"It's supposed to pull your leg."
Lazy fun. Sony's Columbia Classics line of M.O.D. (manufactured on demand) discs, has released the British-French co-production, The Southern Star, the 1969 adventure comedy based on the Jules Verne novel L'Étoile du sud, starring George Segal, Ursula Andress (topless!), Harry Andrews, Ian Hendry, Johnny Sekka, and Orson Welles. The damnedest, most casual big-budget adventure film you ever saw, it's difficult to pin down the source of The Southern Star's breezy, sometimes inept approach. But then again...who cares? How many times have you seen this kind of A-list production with such a charmingly nonchalant attitude? A vintage trailer is included as a bonus to this okay-looking transfer.
French West Africa, 1912. Dan Rockland (George Segal) doesn't know anything more about geology than what he's read in a book, but he's managed to secure a position as an authority on diamonds for the Kramer Mining Company. He secured that position by being engaged to the owner's luscious daughter, Erica (Ursula Andress), a situation her overbearing father (Harry Andrews) detests. When one of the mining company's workers finds a huge 550 carat diamond, Dan's sidekick Matakit (Johnny Sekka) naturally suggests claiming it as a fake and stealing it. However, his discussion about the diamond's authenticity is picked up by the company's oversearer, and the massive jewel is on its way to blowhard Kramer. At a celebration party for the stone's cutting, the lights go out and the diamond disappears, and Kramer's head of security, Karl (Ian Hendry), believes the fleeing Matakit stole it...while Dan starts to believe that Karl is trying to kill him to marry Erica for himself. What soon follows is a romp through the jungle as Dan and Erica pursue Matakit, and Karl pursues Dan and Erica, as snakes, brushfires, crocodiles, rickety rope bridges, quicksand...and a very fey mercenary/bandit, Plankett (Orson Welles), try to stop them all.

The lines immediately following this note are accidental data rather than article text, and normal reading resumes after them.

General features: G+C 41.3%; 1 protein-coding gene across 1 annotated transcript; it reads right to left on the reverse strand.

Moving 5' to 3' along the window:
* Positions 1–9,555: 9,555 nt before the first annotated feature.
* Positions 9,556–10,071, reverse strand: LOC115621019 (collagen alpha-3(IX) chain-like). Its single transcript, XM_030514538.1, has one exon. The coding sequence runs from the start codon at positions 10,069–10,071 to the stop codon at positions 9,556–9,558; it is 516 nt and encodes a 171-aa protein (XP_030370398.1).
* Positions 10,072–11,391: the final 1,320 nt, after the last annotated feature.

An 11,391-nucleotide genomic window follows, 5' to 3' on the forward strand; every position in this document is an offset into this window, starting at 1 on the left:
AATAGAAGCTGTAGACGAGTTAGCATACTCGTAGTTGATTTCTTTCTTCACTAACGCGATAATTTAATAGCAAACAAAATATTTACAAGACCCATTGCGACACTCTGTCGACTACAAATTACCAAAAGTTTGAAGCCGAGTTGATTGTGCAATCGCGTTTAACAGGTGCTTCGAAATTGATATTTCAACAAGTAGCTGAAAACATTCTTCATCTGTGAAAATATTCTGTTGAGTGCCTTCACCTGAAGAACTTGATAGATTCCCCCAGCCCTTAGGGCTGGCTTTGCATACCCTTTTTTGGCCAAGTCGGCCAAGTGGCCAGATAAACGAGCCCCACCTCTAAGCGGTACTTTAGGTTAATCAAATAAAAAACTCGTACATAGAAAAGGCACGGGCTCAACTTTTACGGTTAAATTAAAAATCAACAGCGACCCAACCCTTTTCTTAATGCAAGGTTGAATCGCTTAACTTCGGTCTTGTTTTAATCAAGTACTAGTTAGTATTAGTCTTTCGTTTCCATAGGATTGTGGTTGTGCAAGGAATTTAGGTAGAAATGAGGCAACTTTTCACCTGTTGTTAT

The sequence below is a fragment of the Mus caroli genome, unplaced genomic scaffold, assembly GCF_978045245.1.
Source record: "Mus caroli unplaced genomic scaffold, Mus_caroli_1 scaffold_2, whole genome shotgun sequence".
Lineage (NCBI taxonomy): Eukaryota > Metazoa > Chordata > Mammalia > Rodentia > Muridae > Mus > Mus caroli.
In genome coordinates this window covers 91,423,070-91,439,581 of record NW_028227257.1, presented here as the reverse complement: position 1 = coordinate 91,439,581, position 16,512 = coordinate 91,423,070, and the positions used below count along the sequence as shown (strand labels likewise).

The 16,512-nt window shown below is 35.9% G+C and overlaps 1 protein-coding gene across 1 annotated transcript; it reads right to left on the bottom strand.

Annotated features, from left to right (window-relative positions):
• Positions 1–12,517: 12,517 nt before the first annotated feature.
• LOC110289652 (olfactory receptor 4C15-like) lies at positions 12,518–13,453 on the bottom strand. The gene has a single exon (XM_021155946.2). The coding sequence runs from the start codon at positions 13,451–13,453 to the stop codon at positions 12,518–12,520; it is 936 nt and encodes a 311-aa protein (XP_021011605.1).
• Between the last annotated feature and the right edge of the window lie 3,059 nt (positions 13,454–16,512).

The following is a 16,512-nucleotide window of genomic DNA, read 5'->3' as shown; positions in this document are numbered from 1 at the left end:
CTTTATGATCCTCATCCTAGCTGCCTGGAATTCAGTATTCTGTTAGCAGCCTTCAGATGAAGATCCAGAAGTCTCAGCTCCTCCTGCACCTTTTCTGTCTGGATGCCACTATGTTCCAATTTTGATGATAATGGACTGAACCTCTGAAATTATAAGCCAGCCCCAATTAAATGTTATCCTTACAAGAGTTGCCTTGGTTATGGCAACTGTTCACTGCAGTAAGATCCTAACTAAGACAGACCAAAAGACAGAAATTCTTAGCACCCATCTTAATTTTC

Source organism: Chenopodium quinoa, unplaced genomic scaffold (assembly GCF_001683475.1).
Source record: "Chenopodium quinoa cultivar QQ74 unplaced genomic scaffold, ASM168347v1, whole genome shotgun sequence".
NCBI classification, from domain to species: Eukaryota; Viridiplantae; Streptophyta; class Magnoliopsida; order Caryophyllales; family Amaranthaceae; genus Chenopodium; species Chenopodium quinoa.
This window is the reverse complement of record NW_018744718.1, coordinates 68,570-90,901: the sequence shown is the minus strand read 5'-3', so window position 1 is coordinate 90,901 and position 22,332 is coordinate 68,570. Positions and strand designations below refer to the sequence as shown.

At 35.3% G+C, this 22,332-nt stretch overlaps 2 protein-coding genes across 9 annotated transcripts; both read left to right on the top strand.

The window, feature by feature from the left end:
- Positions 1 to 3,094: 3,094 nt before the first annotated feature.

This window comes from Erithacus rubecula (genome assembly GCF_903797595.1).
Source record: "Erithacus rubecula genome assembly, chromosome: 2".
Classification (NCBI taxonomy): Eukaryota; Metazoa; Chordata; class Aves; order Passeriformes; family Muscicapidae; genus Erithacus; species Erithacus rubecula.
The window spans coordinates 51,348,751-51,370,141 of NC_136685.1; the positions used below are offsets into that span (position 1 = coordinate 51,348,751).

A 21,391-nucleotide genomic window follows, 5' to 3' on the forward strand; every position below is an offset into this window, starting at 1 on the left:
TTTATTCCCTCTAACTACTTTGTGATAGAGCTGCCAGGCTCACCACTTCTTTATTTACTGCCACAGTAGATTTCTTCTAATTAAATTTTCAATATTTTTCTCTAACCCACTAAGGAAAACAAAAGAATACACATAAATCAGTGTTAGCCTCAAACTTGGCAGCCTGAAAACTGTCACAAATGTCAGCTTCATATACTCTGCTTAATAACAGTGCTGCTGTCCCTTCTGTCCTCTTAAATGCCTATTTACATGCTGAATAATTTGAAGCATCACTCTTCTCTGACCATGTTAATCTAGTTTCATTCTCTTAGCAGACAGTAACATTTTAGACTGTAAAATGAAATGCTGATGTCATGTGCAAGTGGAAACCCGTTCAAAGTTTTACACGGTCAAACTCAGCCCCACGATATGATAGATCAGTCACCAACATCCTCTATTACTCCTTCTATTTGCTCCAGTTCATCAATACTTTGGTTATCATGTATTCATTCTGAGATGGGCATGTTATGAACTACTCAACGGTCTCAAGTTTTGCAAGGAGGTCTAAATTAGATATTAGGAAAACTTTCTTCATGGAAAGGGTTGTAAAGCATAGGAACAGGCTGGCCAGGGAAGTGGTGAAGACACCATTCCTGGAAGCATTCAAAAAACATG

PLOT SPOILERS WARNING
A movie like The Southern Star was made for the M.O.D. program: an older, A-list, big-budget studio effort that has been completely lost to the vagaries of time. I'm chagrined to admit it (since I'm obsessed with 60s studio fare), but I don't think I had ever even heard of this movie until I saw it listed in my review queue. A George Segal film I didn't know about? The chance to see Ursula Andress topless? In a lagoon? How did I miss this one?
Even better, it's a completely half-assed effort that looks expensive and cheap at the same time (great location work...and crappy sets), with amusing dialogue and long patches of hokey-jokey adventure, and a general air of international co-production schizophrenia to the proceedings that I found completely endearing. This is seriously screwed-up filmmaking at its most breezily inept, and I don't care if it was ruined at the typewriter, on the set, or in the cutting room: it's just the right kind of addle-pated tonic for these dog days of summer. From the minute From Russia With Love's Matt Munro incongruously starts crooning the lush theme song ("The Southern Star...that's what you are!") over the images of black workers―in a barbed-wired work camp―toiling happily away at scouring the sand for diamonds, I was hooked. This was going to be good.
And The Southern Star certainly seemed to be headed in that ridiculously campy direction, when Segal and Sekka ("Together again!" the sequel could have screamed) begin their comedy act, with Segal the laid-back, cynical grifter, and Sekka the smart, confident, light-fingered thief. Director Sidney Hayers (who helmed a classic of the supernatural genre, Burn, Witch, Burn!) orchestrates the film's first joke beautifully, with Segal's ineptness and Sekka's over-exuberance blowing the deal for their theft of the diamond (Hayers simply has someone walk up to the shack's window, where Sekka too-loudly declares the diamond authentic, and the mass of workers begin screaming in delight―classic). And we're off, with The Southern Star's quirky sense of humor lighting briefly and oddly from scene to scene as we're pleasantly adrift in the film's decidedly goofy vibe (Segal slips in an inside throwaway joke: his character is learning how to play the banjo). The introduction of Andrews just cements this impression, what with his feral groaning at his native dancers, his chewing up of the scenery when he spits bile at Segal, and his indulgence of his pet ostrich who has the run of the place. Nothing seems to be real in The Southern Star: we don't believe Segal and Sekka are friends; we don't believe Andrews could have sired Andress; and we certainly don't believe Segal could survive lovemaking with Amazonian Andress. But the movie is so punchy and off-handed, we don't care. This is lark-filmmaking, and we're going with it (the minute the lights go off at the diamond party, we hear Segal on the soundtrack say to someone, "Would you mind getting off my foot?" before Sekka escapes...on Kramer's ostrich).